The Wisdom of Father Brown, G K Chesterton
The Frame-Up, Meghan Scott Molin
The Morning Gift, Eva Ibbotson
Campion at Christmas 4 Holiday Stories, Margery Allingham
The Box of Delights, John Masefield
A Spy among Friends: Kim Philby and the Great Betrayal, Ben Macintyre
No Holly for Miss Quinn, Miss Read
Christmas Pudding, Nancy Mitford
Twelve Days of Christmas, Trisha Ashley
A Gift from the Comfort Food Café, Debbie Johnson
A Christmas Carol, Charles Dickens
Currently reading: The Distant Hours, Kate Morton
I thought I’d read some Father Brown stories but as soon as I started reading The Wisdom of Father Brown, I realised that I hadn’t. I suppose Father Brown is such a familiar figure from literary references that I just assumed I’d read the books. It turns out I don’t like the stories at all, just don’t see the point of them, even though they’re well written and Father Brown is likeable. Don’t get me started on the racism.
The Frame-Up, The Golden Arrow Mysteries Book One, was Amazon’s free Kindle First book for November. I rarely bother taking these up but this one looked interesting. At first, I thought that the linguistic and social gap between geeks in LA and me in rural Dorset was just too great but I got into it. MG works for a comic book company and loves an old series called ‘The Hooded Falcon’. Suddenly, real life crimes seem to be copying the book; someone out there may be pretending to be the Falcon. MG has trouble convincing the police of this but she and the handsome chap involved in the case are soon working together, although not exactly as a team; like most heroines of her type, MG persists in acting alone on her hunches and putting herself in danger. The book is full of fandom (at least I got all the Dr Who and Harry Potter references), dressing up and going to cons. I should think anyone into all that would enjoy this book.
The writer of the excellent blog Clothes in Books wrote recently about The Morning Gift and the quotes she gave made me want to re-read it immediately. I see I read it in 2010 and wrote ‘Lovely, lovely, lovely,’. I had no reason to change my mind.
Margery Allingham is my favourite writer of the ‘Golden Age’ of detective fiction, so I was delighted to receive Campion at Christmas from Agora Books and NetGalley. There are only four stories in this collection and they’re very slight. Three are from previous collections and one was originally printed in Woman’s Own. The longest and best is The Case of the Man with the Sack, which is a classic ‘Campion spends time at a country house’ story. If you already like Albert Campion, you’ll want to read these stories but if you’re new to Allingham, it would be much better to start with a full-length novel like The Beckoning Lady or Sweet Danger.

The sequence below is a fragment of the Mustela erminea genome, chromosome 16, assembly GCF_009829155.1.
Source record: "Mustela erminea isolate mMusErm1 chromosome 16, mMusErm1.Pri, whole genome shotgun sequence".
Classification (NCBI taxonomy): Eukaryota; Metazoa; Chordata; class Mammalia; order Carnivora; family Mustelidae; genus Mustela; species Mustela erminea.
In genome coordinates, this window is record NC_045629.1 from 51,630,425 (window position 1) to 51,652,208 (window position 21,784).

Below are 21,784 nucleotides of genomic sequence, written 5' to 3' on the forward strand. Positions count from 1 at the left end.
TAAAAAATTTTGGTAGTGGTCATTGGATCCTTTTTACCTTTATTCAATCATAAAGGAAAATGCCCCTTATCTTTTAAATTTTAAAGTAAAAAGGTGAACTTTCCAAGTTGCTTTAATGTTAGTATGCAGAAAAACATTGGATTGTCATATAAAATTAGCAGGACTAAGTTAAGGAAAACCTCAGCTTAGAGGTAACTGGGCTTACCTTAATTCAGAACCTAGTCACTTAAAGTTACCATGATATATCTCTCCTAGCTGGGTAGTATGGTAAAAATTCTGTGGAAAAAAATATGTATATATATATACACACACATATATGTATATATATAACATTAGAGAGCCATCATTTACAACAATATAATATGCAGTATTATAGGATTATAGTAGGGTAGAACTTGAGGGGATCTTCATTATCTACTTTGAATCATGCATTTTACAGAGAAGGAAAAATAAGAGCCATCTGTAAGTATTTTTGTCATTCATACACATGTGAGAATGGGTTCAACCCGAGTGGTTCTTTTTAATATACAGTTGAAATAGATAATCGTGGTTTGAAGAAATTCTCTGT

The Box of Delights is quite a regular Christmas read for me. This year I watched some of the 1984 BBC children’s series at the same time. I’ve written about this before.
As soon as I started A Spy among Friends: Kim Philby and the Great Betrayal, I realised I’d watched the author’s television programme based on it, which you can find here. It’s mostly about the close friendship between Philby and Nicholas Elliott, possibly the most betrayed of all his friends and colleagues. It’s still astonishing to read how the establishment refused to believe for years that someone who was ‘one of us’ could possibly be a traitor. Goodness knows how many people died as a result of Philby’s treason; possibly thousands. The book reads like a novel and I was always keen to get back to it. At the end is an account by John le Carré of conversations he had with Nick Elliott. When I’d finished, I had another look at the famous press conference given by Philby, in which he lied his head off about being a Communist or a spy. It’s on YouTube and I was surprised by some of the comments there. ‘He should have been strung up’ you might expect but ‘What a hero!’ or ‘A great man’? People are strange.
In complete contrast is Miss Read’s No Holly for Miss Quinn, another Christmas regular. I like how independent and self-sufficient Miss Quinn is. See also A Country Christmas and Christmas at Fairacre . In spite of the title, only part of Christmas Pudding is actually about Christmas; rather, it’s a series of scenes in which bright young things are very silly and amusing. It is funny but not a patch on Mitford’s series which begins with all-time favourite The Pursuit of Love. Twelve Days of Christmas was another enjoyable re-read, although it still beats me how anyone could enjoy cooking for ten people for several days.
I was glad to finish A Gift from the Comfort Food Café, and it’s the last Comfort Food Café book I’ll read. I enjoyed them at first because who wouldn’t like to live somewhere where everyone knows your name, people look out for each other and there’s endless supplies of cake? The books are very formulaic, though and the heroine-with-problems in this one is particularly dreary. Unlike most places Budworth has an apparently endless supply of dishy but also caring men. It irritates me that the answer to all the heroines’ problems is always A Man.
I not only read A Christmas Carol yet again but also watched Simon Callow’s one- man performance of it (mentally filling in all the descriptions that were left out) and Alastair Sim in Scrooge. The best.
I’m currently reading The Distant Hours by Kate Morton. It was a kindle 99p deal a few days ago, I looked it up and was told that I’d bought it (presumably on another deal) in 2013. Yet there was no record of it in any of my lists. So, lucky me, there was a new-to-me, long book which had been waiting five years on the Kindle, lost and forgotten and waiting to be read. I think I’ve read all her other books and thought the latest, The Clockmaker’s Daughter is also the best.